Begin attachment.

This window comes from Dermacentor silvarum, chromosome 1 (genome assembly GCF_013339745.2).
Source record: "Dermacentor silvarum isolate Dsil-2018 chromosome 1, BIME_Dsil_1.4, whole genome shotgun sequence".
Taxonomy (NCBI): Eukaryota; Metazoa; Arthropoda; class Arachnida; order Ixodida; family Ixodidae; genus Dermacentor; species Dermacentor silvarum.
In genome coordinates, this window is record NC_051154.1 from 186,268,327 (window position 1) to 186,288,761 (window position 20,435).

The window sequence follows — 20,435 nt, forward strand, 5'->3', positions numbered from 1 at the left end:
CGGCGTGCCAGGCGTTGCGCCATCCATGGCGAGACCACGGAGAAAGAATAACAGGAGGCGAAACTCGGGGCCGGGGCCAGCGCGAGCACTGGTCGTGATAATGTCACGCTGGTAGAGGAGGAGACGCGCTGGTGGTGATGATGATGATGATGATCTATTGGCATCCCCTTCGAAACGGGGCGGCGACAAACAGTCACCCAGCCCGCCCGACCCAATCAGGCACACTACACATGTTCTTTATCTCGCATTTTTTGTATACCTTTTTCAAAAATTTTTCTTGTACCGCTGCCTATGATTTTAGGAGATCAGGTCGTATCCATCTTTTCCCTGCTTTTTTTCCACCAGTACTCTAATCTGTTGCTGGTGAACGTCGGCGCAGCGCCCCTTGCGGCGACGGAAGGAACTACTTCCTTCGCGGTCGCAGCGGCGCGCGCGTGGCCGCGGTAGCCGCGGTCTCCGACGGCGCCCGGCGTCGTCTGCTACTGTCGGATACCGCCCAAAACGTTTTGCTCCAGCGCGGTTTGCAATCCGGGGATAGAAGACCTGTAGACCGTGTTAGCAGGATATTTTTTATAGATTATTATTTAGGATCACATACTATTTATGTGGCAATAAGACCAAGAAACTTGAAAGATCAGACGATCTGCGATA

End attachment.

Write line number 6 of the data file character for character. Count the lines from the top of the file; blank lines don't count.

CGGCGTGCCAGGCGTTGCGCCATCCATGGCGAGACCACGGAGAAAGAATAACAGGAGGCGAAACTCGGGGCCGGGGCCAGCGCGAGCACTGGTCGTGATAATGTCACGCTGGTAGAGGAGGAGACGCGCTGGTGGTGATGATGATGATGATGATCTATTGGCATCCCCTTCGAAACGGGGCGGCGACAAACAGTCACCCAGCCCGCCCGACCCAATCAGGCACACTACACATGTTCTTTATCTCGCATTTTTTGTATACCTTTTTCAAAAATTTTTCTTGTACCGCTGCCTATGATTTTAGGAGATCAGGTCGTATCCATCTTTTCCCTGCTTTTTTTCCACCAGTACTCTAATCTGTTGCTGGTGAACGTCGGCGCAGCGCCCCTTGCGGCGACGGAAGGAACTACTTCCTTCGCGGTCGCAGCGGCGCGCGCGTGGCCGCGGTAGCCGCGGTCTCCGACGGCGCCCGGCGTCGTCTGCTACTGTCGGATACCGCCCAAAACGTTTTGCTCCAGCGCGGTTTGCAATCCGGGGATAGAAGACCTGTAGACCGTGTTAGCAGGATATTTTTTATAGATTATTATTTAGGATCACATACTATTTATGTGGCAATAAGACCAAGAAACTTGAAAGATCAGACGATCTGCGATA